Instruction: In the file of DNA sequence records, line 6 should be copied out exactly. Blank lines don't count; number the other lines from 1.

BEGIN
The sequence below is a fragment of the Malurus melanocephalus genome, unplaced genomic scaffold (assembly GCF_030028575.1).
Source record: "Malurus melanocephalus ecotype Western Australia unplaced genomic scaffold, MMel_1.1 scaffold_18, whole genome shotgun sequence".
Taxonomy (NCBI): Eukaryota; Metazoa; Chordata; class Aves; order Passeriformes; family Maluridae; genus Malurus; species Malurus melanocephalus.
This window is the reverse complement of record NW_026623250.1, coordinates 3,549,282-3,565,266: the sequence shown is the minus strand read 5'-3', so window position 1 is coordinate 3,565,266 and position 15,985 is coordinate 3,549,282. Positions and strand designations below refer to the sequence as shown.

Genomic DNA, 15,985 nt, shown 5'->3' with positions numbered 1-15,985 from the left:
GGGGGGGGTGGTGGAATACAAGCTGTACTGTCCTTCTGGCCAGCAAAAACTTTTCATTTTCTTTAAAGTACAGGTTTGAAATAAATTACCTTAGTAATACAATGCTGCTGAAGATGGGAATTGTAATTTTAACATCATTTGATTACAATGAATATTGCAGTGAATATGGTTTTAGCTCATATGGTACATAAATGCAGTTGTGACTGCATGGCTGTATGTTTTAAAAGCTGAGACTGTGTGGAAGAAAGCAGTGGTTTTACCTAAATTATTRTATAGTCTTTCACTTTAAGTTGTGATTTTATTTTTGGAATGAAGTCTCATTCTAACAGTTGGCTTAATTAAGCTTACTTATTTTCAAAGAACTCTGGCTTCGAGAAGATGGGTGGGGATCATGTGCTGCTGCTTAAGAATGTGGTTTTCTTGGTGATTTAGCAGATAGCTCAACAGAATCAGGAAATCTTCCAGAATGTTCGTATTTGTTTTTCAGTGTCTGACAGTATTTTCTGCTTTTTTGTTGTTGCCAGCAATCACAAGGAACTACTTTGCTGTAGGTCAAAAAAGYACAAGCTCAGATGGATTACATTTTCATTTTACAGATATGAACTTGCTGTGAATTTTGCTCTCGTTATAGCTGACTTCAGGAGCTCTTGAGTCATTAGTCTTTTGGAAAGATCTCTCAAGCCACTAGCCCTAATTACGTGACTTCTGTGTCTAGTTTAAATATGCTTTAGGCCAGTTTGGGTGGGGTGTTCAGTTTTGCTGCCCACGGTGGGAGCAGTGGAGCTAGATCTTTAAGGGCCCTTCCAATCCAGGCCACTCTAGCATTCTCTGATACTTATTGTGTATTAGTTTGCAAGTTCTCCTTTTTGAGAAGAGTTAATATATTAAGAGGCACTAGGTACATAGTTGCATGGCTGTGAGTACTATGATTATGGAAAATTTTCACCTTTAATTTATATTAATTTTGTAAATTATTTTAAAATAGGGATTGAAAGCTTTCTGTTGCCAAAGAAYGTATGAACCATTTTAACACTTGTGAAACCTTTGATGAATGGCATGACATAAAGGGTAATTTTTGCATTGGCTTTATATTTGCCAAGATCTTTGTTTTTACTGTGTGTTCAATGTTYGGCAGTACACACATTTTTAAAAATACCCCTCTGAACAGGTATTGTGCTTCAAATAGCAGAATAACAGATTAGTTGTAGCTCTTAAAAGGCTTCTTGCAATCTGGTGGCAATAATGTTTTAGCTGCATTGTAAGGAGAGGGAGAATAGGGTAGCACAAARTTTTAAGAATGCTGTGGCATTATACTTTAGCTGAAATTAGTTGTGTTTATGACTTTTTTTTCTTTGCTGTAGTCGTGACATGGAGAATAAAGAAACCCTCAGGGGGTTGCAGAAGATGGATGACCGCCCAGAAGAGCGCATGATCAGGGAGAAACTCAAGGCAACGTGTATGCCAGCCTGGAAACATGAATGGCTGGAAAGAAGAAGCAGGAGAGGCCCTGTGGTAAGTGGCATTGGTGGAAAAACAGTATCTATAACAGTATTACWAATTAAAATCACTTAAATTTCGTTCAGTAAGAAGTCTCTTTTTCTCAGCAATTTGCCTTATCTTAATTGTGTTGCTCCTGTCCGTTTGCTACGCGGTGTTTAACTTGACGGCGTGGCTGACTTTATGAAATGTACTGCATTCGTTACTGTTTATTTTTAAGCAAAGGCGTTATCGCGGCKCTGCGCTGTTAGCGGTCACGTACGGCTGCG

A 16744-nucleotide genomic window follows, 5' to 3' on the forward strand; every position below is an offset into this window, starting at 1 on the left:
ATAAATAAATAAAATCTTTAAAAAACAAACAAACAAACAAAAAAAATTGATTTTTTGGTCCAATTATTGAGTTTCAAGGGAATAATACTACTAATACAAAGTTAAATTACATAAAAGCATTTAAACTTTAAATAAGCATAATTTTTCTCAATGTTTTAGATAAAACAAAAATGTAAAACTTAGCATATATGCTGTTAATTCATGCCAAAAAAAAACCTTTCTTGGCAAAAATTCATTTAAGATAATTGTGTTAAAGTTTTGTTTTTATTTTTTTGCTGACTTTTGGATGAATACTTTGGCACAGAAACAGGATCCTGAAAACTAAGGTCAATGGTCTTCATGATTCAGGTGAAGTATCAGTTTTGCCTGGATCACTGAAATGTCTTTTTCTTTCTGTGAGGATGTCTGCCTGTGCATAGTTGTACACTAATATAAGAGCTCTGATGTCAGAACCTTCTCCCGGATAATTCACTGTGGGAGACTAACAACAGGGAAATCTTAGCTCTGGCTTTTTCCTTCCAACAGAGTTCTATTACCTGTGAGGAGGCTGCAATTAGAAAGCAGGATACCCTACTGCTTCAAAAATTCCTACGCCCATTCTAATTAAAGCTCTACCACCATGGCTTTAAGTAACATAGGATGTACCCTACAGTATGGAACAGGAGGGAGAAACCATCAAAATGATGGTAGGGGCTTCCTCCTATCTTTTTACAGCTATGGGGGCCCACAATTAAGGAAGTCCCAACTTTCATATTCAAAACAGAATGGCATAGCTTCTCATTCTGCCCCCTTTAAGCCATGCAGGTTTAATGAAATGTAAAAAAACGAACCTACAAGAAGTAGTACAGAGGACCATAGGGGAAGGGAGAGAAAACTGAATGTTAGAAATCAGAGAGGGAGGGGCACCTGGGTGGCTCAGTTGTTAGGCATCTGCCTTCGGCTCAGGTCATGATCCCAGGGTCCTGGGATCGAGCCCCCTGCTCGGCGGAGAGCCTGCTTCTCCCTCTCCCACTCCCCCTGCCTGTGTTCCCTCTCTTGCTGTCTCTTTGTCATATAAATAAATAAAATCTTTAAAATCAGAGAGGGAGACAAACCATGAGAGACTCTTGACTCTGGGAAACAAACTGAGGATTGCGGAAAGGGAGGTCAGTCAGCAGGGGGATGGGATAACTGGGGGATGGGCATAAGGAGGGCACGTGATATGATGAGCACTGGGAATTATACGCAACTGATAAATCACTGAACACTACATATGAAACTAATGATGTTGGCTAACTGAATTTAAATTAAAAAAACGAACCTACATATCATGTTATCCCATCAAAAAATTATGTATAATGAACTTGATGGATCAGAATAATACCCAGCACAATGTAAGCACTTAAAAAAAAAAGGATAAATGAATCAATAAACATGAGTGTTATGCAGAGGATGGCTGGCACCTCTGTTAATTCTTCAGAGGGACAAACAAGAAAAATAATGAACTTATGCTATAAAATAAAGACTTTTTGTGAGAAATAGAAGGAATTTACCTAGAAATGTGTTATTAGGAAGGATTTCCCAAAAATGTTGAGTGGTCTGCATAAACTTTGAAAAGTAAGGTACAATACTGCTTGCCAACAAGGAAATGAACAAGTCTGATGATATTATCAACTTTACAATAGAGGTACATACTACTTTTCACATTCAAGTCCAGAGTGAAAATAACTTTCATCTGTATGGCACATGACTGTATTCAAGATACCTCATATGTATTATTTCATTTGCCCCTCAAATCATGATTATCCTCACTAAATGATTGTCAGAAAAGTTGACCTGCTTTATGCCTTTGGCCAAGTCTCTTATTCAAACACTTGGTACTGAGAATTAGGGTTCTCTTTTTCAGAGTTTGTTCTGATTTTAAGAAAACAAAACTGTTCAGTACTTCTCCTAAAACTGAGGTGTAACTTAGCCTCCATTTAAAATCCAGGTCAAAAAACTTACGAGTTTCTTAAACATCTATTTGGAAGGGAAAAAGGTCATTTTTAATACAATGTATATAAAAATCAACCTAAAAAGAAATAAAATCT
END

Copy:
GGGGGGGGTGGTGGAATACAAGCTGTACTGTCCTTCTGGCCAGCAAAAACTTTTCATTTTCTTTAAAGTACAGGTTTGAAATAAATTACCTTAGTAATACAATGCTGCTGAAGATGGGAATTGTAATTTTAACATCATTTGATTACAATGAATATTGCAGTGAATATGGTTTTAGCTCATATGGTACATAAATGCAGTTGTGACTGCATGGCTGTATGTTTTAAAAGCTGAGACTGTGTGGAAGAAAGCAGTGGTTTTACCTAAATTATTRTATAGTCTTTCACTTTAAGTTGTGATTTTATTTTTGGAATGAAGTCTCATTCTAACAGTTGGCTTAATTAAGCTTACTTATTTTCAAAGAACTCTGGCTTCGAGAAGATGGGTGGGGATCATGTGCTGCTGCTTAAGAATGTGGTTTTCTTGGTGATTTAGCAGATAGCTCAACAGAATCAGGAAATCTTCCAGAATGTTCGTATTTGTTTTTCAGTGTCTGACAGTATTTTCTGCTTTTTTGTTGTTGCCAGCAATCACAAGGAACTACTTTGCTGTAGGTCAAAAAAGYACAAGCTCAGATGGATTACATTTTCATTTTACAGATATGAACTTGCTGTGAATTTTGCTCTCGTTATAGCTGACTTCAGGAGCTCTTGAGTCATTAGTCTTTTGGAAAGATCTCTCAAGCCACTAGCCCTAATTACGTGACTTCTGTGTCTAGTTTAAATATGCTTTAGGCCAGTTTGGGTGGGGTGTTCAGTTTTGCTGCCCACGGTGGGAGCAGTGGAGCTAGATCTTTAAGGGCCCTTCCAATCCAGGCCACTCTAGCATTCTCTGATACTTATTGTGTATTAGTTTGCAAGTTCTCCTTTTTGAGAAGAGTTAATATATTAAGAGGCACTAGGTACATAGTTGCATGGCTGTGAGTACTATGATTATGGAAAATTTTCACCTTTAATTTATATTAATTTTGTAAATTATTTTAAAATAGGGATTGAAAGCTTTCTGTTGCCAAAGAAYGTATGAACCATTTTAACACTTGTGAAACCTTTGATGAATGGCATGACATAAAGGGTAATTTTTGCATTGGCTTTATATTTGCCAAGATCTTTGTTTTTACTGTGTGTTCAATGTTYGGCAGTACACACATTTTTAAAAATACCCCTCTGAACAGGTATTGTGCTTCAAATAGCAGAATAACAGATTAGTTGTAGCTCTTAAAAGGCTTCTTGCAATCTGGTGGCAATAATGTTTTAGCTGCATTGTAAGGAGAGGGAGAATAGGGTAGCACAAARTTTTAAGAATGCTGTGGCATTATACTTTAGCTGAAATTAGTTGTGTTTATGACTTTTTTTTCTTTGCTGTAGTCGTGACATGGAGAATAAAGAAACCCTCAGGGGGTTGCAGAAGATGGATGACCGCCCAGAAGAGCGCATGATCAGGGAGAAACTCAAGGCAACGTGTATGCCAGCCTGGAAACATGAATGGCTGGAAAGAAGAAGCAGGAGAGGCCCTGTGGTAAGTGGCATTGGTGGAAAAACAGTATCTATAACAGTATTACWAATTAAAATCACTTAAATTTCGTTCAGTAAGAAGTCTCTTTTTCTCAGCAATTTGCCTTATCTTAATTGTGTTGCTCCTGTCCGTTTGCTACGCGGTGTTTAACTTGACGGCGTGGCTGACTTTATGAAATGTACTGCATTCGTTACTGTTTATTTTTAAGCAAAGGCGTTATCGCGGCKCTGCGCTGTTAGCGGTCACGTACGGCTGCG